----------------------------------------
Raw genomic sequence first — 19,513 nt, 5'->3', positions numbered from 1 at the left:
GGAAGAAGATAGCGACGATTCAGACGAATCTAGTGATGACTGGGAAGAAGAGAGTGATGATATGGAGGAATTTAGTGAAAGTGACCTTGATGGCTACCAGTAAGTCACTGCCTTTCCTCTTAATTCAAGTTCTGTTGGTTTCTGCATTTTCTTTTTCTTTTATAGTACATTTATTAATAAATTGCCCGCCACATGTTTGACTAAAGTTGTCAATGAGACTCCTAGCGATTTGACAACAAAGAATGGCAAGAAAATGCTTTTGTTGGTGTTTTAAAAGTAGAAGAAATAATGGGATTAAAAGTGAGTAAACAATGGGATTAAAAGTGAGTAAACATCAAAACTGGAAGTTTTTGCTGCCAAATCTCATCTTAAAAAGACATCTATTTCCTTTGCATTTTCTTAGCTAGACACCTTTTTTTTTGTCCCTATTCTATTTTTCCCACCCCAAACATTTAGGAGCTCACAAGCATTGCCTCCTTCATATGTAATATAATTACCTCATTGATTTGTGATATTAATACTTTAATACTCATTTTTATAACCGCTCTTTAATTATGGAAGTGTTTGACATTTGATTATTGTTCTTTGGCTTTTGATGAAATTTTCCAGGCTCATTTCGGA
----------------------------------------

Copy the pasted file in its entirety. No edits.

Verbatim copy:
Raw genomic sequence first — 19,513 nt, 5'->3', positions numbered from 1 at the left:
GGAAGAAGATAGCGACGATTCAGACGAATCTAGTGATGACTGGGAAGAAGAGAGTGATGATATGGAGGAATTTAGTGAAAGTGACCTTGATGGCTACCAGTAAGTCACTGCCTTTCCTCTTAATTCAAGTTCTGTTGGTTTCTGCATTTTCTTTTTCTTTTATAGTACATTTATTAATAAATTGCCCGCCACATGTTTGACTAAAGTTGTCAATGAGACTCCTAGCGATTTGACAACAAAGAATGGCAAGAAAATGCTTTTGTTGGTGTTTTAAAAGTAGAAGAAATAATGGGATTAAAAGTGAGTAAACAATGGGATTAAAAGTGAGTAAACATCAAAACTGGAAGTTTTTGCTGCCAAATCTCATCTTAAAAAGACATCTATTTCCTTTGCATTTTCTTAGCTAGACACCTTTTTTTTTGTCCCTATTCTATTTTTCCCACCCCAAACATTTAGGAGCTCACAAGCATTGCCTCCTTCATATGTAATATAATTACCTCATTGATTTGTGATATTAATACTTTAATACTCATTTTTATAACCGCTCTTTAATTATGGAAGTGTTTGACATTTGATTATTGTTCTTTGGCTTTTGATGAAATTTTCCAGGCTCATTTCGGA